i want five hours with you
in a train running south
maybe ten hours
in a greyhound bound for the border
the two seats side-by-side that become a home
an island of light in the continental dark
the time that takes the place of a lifetime
i promise i won’t fall asleep when the lights go down
i will not be lulled
promise you won’t jump the train
vanish into the bus depot at three a.m.
that you won’t defect
that we’ll travel
like two snails
our four horns erect
回到圣地亚哥之后教两门课。本以为去年教过，今年不用费心。结果还是有点责任心，觉得要更新论文和slides，时间又哗哗哗流过。又忙着帮D君申请H-4，自己申请瑞典签证日本签证等等等等。连每天的报纸都没有心情去看了 — 倒是怀念起在芝加哥的时候，每天需要三个钟头在火车上，早上看报纸，晚上看点闲书。
On the bus from Calgary to Banff，there are three passengers, a Chinese (me) and two Japanese. The bus driver is listening to an opera. I have no idea what it is. To the world in which I grew up, opera is as foreign as cheese. The two Japanese are chatting enthusiastically. I can only understand “Hai” (ye) — why do they keep agreeing with each other? I am reading a book by John Landers, a British historian writing about population and wars in the pre-industrial west.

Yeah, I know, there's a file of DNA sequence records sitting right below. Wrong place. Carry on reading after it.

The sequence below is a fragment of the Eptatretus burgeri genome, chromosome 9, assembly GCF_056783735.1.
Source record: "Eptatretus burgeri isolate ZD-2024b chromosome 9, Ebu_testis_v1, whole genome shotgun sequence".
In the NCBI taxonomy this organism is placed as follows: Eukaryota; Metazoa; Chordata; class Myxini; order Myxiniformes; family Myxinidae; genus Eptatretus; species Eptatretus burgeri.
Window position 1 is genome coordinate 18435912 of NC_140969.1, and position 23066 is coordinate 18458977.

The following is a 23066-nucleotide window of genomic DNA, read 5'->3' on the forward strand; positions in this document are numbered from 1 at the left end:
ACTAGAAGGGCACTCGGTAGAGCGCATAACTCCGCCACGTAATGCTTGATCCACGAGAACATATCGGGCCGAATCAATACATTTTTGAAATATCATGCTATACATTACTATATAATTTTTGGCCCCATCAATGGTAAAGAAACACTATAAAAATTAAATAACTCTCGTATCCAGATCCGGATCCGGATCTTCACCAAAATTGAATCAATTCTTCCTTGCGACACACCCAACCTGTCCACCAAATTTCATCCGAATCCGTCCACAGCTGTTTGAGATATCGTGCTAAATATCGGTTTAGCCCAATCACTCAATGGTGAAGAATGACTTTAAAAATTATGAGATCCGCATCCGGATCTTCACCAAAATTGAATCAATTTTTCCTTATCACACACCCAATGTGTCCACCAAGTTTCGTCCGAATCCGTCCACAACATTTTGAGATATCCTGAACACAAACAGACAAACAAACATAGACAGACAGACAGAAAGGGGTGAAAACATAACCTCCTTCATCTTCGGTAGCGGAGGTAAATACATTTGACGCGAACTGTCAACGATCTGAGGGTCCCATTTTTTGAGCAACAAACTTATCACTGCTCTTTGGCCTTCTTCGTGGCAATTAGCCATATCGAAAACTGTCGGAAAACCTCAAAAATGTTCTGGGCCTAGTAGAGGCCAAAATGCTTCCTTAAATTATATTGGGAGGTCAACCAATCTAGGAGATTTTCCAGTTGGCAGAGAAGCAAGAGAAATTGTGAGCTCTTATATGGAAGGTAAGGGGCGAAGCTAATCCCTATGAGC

At some moment, I feel lost, in space and time. In the meantime, I have a strange feeling of being at home. During the past thirty years of my life, I always feel being an outsider. Being adopted, I was an outsider to the family; moving from a village to Beijing, I was an outsider to the city; moving to Stockholm, I was an outsider to Europe; getting a PhD in Europe and a job in the US, I was an outsider to the US academia. But now I am more relaxed about this, and prouder of this.